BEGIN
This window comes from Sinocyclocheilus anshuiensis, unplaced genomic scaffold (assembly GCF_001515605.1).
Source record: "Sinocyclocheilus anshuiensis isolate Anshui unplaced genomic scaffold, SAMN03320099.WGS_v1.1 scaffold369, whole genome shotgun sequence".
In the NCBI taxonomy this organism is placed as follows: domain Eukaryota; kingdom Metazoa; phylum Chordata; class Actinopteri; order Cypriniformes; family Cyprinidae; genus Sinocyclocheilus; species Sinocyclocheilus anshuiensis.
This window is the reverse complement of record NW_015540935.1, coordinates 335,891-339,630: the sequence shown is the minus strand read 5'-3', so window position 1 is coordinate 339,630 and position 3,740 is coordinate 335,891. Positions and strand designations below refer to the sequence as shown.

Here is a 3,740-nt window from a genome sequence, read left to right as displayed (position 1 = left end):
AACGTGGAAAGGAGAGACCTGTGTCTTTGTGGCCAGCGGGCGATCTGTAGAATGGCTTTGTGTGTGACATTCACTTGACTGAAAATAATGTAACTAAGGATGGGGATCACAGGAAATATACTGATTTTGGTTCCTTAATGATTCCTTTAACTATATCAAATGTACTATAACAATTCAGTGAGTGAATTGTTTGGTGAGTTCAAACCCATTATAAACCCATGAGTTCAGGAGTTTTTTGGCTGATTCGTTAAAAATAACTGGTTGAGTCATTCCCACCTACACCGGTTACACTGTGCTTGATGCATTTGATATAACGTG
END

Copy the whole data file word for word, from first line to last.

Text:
This window comes from Sinocyclocheilus anshuiensis, unplaced genomic scaffold (assembly GCF_001515605.1).
Source record: "Sinocyclocheilus anshuiensis isolate Anshui unplaced genomic scaffold, SAMN03320099.WGS_v1.1 scaffold369, whole genome shotgun sequence".
In the NCBI taxonomy this organism is placed as follows: domain Eukaryota; kingdom Metazoa; phylum Chordata; class Actinopteri; order Cypriniformes; family Cyprinidae; genus Sinocyclocheilus; species Sinocyclocheilus anshuiensis.
This window is the reverse complement of record NW_015540935.1, coordinates 335,891-339,630: the sequence shown is the minus strand read 5'-3', so window position 1 is coordinate 339,630 and position 3,740 is coordinate 335,891. Positions and strand designations below refer to the sequence as shown.

Here is a 3,740-nt window from a genome sequence, read left to right as displayed (position 1 = left end):
AACGTGGAAAGGAGAGACCTGTGTCTTTGTGGCCAGCGGGCGATCTGTAGAATGGCTTTGTGTGTGACATTCACTTGACTGAAAATAATGTAACTAAGGATGGGGATCACAGGAAATATACTGATTTTGGTTCCTTAATGATTCCTTTAACTATATCAAATGTACTATAACAATTCAGTGAGTGAATTGTTTGGTGAGTTCAAACCCATTATAAACCCATGAGTTCAGGAGTTTTTTGGCTGATTCGTTAAAAATAACTGGTTGAGTCATTCCCACCTACACCGGTTACACTGTGCTTGATGCATTTGATATAACGTG